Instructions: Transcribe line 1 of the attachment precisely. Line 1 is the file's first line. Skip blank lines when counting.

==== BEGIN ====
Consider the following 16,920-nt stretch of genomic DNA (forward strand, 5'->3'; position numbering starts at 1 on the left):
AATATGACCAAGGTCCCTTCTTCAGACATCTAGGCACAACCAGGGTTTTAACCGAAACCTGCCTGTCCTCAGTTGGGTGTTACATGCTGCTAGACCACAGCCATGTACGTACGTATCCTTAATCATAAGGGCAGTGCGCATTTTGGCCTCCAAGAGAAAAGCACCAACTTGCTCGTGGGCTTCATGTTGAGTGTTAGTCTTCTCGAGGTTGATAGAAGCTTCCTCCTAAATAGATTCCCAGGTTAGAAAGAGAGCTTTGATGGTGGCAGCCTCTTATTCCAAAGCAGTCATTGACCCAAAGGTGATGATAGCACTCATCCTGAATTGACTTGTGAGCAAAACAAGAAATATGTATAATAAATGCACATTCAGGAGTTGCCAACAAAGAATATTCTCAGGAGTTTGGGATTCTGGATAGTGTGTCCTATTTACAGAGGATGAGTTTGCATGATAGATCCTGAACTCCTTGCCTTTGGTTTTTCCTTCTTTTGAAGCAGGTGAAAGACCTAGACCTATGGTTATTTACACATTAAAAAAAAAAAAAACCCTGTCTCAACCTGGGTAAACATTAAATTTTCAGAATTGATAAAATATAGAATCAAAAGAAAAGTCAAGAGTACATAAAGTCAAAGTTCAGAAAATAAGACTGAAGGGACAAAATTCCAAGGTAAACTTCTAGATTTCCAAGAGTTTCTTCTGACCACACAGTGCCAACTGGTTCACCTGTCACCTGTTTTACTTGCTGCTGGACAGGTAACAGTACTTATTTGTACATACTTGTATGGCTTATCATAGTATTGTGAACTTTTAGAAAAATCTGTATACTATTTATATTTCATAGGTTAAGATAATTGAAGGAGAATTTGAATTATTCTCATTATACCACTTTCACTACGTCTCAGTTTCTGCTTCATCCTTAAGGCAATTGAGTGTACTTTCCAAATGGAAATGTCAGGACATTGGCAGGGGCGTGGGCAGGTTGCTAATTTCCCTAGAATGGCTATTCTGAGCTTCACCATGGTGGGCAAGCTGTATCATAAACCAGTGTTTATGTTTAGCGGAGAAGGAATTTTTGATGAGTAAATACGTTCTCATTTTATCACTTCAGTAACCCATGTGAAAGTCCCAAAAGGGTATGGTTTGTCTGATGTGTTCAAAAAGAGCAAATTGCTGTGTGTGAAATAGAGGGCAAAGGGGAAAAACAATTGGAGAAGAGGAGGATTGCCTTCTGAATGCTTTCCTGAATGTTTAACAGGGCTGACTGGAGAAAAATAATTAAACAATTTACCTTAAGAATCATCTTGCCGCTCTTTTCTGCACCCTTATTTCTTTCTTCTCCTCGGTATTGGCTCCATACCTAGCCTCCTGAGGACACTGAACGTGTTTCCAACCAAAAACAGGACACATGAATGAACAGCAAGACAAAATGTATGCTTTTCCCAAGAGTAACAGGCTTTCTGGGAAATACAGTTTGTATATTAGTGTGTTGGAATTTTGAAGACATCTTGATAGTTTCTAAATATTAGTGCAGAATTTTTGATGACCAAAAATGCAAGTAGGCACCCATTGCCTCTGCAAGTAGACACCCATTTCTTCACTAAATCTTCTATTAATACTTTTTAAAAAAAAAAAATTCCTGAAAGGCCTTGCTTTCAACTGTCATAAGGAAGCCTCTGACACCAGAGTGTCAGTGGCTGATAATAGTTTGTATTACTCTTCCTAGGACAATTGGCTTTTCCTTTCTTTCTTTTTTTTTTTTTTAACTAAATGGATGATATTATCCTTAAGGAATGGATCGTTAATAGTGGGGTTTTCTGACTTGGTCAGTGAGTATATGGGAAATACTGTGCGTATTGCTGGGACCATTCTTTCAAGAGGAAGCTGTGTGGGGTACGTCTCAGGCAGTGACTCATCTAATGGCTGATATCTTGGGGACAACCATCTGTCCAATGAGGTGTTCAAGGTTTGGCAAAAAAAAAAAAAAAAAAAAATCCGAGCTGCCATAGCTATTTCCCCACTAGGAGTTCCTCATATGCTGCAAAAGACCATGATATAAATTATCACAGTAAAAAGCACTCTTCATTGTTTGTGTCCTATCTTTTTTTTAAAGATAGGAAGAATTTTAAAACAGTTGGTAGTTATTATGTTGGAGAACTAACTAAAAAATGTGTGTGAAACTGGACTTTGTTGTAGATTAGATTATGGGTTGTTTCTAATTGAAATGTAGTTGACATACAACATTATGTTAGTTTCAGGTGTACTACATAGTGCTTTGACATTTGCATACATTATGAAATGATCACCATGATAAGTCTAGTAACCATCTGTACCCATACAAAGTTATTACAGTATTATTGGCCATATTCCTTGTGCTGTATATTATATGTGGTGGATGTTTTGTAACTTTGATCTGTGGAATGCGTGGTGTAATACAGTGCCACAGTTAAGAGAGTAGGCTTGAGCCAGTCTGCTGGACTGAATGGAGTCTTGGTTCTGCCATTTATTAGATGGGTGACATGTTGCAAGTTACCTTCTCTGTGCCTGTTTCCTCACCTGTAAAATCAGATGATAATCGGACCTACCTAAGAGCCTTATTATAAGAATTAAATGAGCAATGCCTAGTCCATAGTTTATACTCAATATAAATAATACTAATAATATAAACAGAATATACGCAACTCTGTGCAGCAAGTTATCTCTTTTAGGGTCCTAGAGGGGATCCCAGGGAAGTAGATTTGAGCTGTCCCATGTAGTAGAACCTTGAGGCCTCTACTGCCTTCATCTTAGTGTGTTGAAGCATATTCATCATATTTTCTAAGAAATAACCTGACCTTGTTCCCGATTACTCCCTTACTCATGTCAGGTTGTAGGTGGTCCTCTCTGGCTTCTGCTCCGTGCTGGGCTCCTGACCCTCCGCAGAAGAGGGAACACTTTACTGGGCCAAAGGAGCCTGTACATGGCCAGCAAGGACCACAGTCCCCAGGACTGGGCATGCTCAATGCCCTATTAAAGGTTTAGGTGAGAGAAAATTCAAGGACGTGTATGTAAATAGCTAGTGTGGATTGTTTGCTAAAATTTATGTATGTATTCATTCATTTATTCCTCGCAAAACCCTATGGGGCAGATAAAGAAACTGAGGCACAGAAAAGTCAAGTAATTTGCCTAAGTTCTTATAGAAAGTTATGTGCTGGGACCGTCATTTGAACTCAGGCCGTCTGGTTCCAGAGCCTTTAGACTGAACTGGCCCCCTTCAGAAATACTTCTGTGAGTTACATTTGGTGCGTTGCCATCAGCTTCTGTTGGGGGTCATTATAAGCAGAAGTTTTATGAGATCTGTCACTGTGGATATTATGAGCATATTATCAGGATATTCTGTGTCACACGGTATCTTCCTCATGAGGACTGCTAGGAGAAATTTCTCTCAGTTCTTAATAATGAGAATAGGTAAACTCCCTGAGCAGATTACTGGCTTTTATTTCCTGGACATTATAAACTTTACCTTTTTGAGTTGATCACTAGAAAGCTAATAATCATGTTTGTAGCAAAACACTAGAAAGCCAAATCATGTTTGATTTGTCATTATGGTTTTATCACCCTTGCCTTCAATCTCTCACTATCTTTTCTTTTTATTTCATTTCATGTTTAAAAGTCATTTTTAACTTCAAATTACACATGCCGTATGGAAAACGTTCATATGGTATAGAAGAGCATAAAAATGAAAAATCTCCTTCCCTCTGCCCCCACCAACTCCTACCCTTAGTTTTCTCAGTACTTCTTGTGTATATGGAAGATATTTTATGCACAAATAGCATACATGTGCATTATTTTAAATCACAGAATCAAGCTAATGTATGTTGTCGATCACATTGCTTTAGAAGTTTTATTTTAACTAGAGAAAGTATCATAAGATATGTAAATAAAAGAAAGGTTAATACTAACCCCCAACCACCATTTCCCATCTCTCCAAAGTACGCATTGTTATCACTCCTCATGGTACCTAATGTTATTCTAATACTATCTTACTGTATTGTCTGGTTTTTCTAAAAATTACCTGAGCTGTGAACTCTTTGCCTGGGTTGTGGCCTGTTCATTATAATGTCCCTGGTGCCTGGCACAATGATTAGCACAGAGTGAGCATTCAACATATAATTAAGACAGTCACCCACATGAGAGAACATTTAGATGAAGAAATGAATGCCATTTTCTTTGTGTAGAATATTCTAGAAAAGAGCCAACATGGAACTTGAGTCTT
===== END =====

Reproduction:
Consider the following 16,920-nt stretch of genomic DNA (forward strand, 5'->3'; position numbering starts at 1 on the left):